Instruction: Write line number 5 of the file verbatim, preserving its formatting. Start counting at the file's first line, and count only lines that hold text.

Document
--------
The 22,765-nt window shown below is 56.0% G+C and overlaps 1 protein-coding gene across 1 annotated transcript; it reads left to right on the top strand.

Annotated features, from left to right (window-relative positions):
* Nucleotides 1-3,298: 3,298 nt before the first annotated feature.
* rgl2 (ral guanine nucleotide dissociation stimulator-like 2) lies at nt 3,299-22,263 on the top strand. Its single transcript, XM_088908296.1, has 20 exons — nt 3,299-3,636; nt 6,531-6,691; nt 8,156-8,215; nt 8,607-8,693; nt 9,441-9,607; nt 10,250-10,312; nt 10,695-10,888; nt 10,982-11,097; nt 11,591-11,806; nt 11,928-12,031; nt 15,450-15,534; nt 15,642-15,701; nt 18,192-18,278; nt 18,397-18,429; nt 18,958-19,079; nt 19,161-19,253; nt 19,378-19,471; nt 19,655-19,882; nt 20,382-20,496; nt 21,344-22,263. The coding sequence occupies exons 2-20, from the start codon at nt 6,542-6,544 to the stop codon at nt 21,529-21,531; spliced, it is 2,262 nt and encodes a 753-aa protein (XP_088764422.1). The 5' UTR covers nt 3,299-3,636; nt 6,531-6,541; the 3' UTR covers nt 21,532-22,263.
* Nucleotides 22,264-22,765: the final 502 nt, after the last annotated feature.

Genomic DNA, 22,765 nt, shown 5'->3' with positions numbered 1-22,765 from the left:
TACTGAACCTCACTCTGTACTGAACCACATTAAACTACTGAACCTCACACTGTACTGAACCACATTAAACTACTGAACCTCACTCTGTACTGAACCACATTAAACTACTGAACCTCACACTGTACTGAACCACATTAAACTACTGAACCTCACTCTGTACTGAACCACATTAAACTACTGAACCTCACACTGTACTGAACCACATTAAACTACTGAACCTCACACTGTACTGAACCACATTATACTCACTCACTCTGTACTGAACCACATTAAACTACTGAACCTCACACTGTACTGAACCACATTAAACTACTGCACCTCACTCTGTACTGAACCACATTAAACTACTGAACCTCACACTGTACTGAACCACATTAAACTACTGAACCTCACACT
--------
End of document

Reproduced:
* Nucleotides 22,264-22,765: the final 502 nt, after the last annotated feature.